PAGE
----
Posters with a brief summary of the project and contact information for the study authors were displayed at each team site. PSWs were also reminded of the opportunity to participate in the project by Team Leaders of their facilities. The first author also visited two of the teams to describe the project to participants and encourage increased participation, as recruitment was low at these facilities. No reimbursements were provided to participants.

Participants were included in the study if they spoke English, completed Vancouver Peer Support Training or the equivalent, had experience as a mental health consumer, and had been employed as a PSW at one of three selected Vancouver CMH teams for at least one year. One year was chosen because the PSWs would have had adequate exposure to the team and could comment on their experiences.

Five PSWs participated in the study (three males and two females). Two participants identified themselves in the 30-39 years of age category while the remaining three participants identified themselves in the 50-59 age category. The range of years that the participants reported that they have been working as PSWs was from 3.5 years to 11 years, with a mean of six years. The number of contracts that each participant was currently working ranged from one to six contracts at 20 hours per month for each contract (mean of 2.8 contracts). There was a range from one to four employed community facilities, with a mean of two community facilities per participant. Finally, all participants were recruited from two of the three selected CMH Teams.

Using a phenomenological approach, semi-structured open-ended audio-taped interviews were conducted off-site by the first author, as to ensure confidentiality to participants. Guiding questions were related to the experiences of participants’ PSW role, job security, career development, disclosure of own mental illness, general and social inclusion within the team, decision making and treatment planning involvement, perceived value from team members, policies and procedures, and the influence of a recovery-oriented system. Interviews took place at a location chosen by participants, including busy coffee shops and a private room in a public library.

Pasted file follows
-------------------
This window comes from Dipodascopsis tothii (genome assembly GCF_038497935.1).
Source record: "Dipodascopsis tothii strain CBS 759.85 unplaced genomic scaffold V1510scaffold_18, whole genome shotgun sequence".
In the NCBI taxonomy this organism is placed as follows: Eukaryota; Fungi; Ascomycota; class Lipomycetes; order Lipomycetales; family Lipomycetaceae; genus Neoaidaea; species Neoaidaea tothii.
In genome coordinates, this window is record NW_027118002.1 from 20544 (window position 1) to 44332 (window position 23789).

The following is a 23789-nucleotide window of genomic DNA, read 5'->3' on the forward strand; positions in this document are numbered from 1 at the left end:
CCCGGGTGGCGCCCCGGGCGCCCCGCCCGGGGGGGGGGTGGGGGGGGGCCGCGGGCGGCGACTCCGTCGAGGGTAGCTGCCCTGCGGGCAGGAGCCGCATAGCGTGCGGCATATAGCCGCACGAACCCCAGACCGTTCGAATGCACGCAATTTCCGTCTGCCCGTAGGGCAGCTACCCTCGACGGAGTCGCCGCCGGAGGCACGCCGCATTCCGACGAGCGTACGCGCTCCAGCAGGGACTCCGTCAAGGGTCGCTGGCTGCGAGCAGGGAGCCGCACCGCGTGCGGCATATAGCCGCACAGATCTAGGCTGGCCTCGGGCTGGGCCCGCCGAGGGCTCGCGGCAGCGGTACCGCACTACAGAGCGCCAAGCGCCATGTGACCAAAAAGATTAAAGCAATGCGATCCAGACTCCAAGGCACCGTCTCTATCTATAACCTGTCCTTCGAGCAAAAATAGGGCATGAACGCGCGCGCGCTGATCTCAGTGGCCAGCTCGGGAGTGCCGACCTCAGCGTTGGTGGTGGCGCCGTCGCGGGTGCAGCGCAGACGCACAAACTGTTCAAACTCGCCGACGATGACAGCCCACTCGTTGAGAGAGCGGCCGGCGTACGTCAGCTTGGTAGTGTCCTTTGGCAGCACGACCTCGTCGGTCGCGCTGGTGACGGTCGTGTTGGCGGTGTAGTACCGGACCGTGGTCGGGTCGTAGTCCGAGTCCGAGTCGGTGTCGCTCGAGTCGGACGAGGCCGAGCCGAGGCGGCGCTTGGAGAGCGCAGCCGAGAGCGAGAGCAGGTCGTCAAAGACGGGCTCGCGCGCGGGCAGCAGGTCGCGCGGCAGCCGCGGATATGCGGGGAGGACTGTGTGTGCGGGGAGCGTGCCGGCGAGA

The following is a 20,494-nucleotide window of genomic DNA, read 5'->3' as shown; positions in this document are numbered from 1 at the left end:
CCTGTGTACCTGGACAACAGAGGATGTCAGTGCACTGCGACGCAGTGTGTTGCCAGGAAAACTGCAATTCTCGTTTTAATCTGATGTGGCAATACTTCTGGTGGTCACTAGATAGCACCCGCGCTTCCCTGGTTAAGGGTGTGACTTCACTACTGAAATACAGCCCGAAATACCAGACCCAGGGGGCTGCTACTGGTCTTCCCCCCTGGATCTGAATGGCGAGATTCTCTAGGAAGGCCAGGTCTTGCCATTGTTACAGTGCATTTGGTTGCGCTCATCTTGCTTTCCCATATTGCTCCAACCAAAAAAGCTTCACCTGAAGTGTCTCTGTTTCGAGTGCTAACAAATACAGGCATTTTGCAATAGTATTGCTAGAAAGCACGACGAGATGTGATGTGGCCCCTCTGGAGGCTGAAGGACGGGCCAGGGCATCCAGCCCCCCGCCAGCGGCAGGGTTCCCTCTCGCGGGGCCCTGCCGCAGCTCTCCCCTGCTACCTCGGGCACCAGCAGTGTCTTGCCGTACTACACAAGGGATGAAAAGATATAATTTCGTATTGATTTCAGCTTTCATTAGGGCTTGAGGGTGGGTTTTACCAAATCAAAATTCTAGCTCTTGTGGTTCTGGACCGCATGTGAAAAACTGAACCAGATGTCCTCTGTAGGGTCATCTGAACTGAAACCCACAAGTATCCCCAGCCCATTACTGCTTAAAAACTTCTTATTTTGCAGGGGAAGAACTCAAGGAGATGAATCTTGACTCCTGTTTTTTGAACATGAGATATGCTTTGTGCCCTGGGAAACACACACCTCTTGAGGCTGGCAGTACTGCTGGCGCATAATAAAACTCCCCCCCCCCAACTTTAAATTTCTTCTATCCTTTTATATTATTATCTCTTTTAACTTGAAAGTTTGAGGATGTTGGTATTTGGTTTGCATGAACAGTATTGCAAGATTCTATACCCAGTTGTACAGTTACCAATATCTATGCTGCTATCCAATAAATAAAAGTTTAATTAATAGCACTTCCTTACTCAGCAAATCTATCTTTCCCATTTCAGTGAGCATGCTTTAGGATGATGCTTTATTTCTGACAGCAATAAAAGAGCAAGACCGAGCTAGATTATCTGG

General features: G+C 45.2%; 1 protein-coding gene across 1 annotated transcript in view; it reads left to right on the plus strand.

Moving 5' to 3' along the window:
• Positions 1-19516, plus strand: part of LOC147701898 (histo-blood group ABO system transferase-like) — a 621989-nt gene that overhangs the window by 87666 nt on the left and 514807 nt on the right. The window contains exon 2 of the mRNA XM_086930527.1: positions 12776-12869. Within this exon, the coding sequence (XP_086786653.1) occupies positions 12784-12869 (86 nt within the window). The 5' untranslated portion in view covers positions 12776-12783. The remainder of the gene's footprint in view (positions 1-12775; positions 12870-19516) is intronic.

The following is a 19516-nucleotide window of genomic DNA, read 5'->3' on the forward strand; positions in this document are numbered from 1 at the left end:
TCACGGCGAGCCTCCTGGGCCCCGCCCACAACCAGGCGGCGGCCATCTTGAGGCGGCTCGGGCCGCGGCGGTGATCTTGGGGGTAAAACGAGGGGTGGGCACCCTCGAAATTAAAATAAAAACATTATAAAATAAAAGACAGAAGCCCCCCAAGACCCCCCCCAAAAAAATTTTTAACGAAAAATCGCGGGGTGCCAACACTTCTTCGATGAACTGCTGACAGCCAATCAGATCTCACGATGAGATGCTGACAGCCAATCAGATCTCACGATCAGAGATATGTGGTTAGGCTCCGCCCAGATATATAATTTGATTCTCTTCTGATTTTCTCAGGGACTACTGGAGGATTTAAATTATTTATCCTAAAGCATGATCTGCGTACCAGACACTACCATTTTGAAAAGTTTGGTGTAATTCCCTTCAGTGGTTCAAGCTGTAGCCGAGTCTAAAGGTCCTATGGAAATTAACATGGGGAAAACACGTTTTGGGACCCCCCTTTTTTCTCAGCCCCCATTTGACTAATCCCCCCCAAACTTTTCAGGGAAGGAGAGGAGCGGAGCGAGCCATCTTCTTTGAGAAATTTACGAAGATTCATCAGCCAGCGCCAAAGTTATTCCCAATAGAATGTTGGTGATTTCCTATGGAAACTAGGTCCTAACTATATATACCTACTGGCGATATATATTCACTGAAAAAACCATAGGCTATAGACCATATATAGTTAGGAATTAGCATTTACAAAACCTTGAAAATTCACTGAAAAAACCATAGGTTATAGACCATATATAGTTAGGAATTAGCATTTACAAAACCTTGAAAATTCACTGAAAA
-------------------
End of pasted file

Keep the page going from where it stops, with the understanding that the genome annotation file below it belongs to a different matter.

Participants were reassured that access to raw data would only be granted to the first and second authors, and not to the third author. This decision was to ensure that the third author (and team director for one of the VCHA CMH Teams) would not be able to identify participants, thereby increasing the validity of participants’ responses.

Data Analysis
Qualitative data analysis occurred in a systematic approach which was adapted from that used in Backman, Del Fabro Smith, Smith, Montie, and Suto (2007) to fit with the present study and a phenomenological design. The first step in the data analysis process was the transcription of interviews. Second, interviews were each reviewed separately by the student researcher to further understanding of participants’ individual experiences. Third, coding of individual transcripts occurred; sentences and paragraphs were coded for each of the five interviews to capture the primary meaning described by each participant. Fourth, grouping of codes occurred to form clusters of data; codes within and across participants that had similarity in meaning were combined. Since data analysis occurred with only one researcher, consultation with the second author also occurred at this stage to obtain feedback on the coding process and incorporate suggestions for grouping. Fifth, clusters were then combined into broader themes and a description of their meaning was given to each theme. In the description process, the researcher focused on the frequency of clusters across participants primarily, as well as the existence of information that was expressed as important to single participants. This process allowed for general experiences to be shared as well as multiple view points to be acknowledged, given the small sample size. Experiences that were solely related to issues of PSW and not related to membership, value, or inclusion within the team (e.g., the clinical importance of disclosing personal experiences of mental illness with clients and experiences of feeling valued by clients rather than staff) were excluded from the data. Sixth, member checking was utilized to improve reliability of findings; all participants were emailed the results of thematic analysis and opportunity was provided to participants to provide feedback on the accuracy of the main themes reflecting their experiences. Input from three participants was received, followed by incorporation of feedback into the findings. Finally, the final development and summary of themes occurred following a second consultation with the second author regarding the analysis process.


Five main themes emerged in the data analysis process.

1. PSWs’ Role and Power